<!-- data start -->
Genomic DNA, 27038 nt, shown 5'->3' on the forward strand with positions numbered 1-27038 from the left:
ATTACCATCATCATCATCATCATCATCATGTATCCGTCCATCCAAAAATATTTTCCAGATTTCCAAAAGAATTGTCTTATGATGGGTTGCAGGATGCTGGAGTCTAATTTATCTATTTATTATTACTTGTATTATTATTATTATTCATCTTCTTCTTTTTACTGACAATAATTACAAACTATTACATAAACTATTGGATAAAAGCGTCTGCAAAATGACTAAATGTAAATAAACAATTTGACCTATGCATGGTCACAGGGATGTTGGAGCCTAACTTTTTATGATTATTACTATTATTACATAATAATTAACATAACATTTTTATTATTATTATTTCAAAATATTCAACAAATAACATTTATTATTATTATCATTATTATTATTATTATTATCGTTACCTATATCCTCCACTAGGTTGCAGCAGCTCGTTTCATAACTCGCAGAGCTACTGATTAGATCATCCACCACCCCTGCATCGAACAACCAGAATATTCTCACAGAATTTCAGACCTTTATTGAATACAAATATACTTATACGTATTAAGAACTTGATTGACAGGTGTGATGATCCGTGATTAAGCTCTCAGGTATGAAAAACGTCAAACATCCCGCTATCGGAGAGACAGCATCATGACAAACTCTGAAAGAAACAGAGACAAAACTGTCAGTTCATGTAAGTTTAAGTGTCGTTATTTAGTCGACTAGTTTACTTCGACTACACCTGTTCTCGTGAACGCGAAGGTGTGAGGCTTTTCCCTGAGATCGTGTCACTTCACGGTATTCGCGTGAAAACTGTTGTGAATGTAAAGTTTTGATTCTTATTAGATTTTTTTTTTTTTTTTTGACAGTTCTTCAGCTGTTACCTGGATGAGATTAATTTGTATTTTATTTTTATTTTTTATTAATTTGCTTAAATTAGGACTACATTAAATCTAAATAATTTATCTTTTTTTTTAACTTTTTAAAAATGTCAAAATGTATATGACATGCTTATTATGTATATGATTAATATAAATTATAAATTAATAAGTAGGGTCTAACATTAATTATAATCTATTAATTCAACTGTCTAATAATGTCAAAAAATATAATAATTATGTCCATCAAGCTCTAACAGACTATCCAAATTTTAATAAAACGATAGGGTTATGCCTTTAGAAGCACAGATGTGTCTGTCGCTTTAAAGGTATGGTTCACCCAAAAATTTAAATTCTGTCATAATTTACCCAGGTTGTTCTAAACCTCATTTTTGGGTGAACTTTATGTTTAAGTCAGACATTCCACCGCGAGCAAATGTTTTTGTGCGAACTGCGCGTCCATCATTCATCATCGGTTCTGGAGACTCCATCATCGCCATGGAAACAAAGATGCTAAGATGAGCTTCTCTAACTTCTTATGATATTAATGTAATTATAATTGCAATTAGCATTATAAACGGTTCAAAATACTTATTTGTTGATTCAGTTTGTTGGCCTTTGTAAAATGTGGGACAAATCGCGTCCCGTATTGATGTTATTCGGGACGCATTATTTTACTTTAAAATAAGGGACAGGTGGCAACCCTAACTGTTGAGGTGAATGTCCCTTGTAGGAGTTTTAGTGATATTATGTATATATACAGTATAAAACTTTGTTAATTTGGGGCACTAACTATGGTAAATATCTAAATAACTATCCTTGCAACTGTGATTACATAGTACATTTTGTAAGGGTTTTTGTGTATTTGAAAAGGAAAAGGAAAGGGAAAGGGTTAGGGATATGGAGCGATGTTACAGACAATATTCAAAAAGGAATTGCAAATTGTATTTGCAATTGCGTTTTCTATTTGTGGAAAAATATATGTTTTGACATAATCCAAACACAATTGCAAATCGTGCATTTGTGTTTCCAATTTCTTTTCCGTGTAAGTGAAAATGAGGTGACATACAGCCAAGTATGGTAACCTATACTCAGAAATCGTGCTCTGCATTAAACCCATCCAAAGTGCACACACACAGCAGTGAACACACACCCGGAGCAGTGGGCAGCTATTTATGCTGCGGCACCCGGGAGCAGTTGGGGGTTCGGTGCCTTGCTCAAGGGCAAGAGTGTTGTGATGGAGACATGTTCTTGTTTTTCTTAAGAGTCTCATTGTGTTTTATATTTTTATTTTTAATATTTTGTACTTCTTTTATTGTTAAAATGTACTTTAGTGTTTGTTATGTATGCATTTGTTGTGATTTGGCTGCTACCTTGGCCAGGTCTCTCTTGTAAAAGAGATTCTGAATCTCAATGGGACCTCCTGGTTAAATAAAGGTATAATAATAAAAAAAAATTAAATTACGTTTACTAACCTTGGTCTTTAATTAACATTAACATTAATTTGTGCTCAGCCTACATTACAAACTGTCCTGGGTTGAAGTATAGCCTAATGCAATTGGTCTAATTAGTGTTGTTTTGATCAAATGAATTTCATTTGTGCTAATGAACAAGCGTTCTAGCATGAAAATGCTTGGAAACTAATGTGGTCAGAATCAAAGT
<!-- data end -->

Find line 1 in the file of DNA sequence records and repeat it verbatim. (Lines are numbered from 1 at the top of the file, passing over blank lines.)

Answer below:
Genomic DNA, 27038 nt, shown 5'->3' on the forward strand with positions numbered 1-27038 from the left: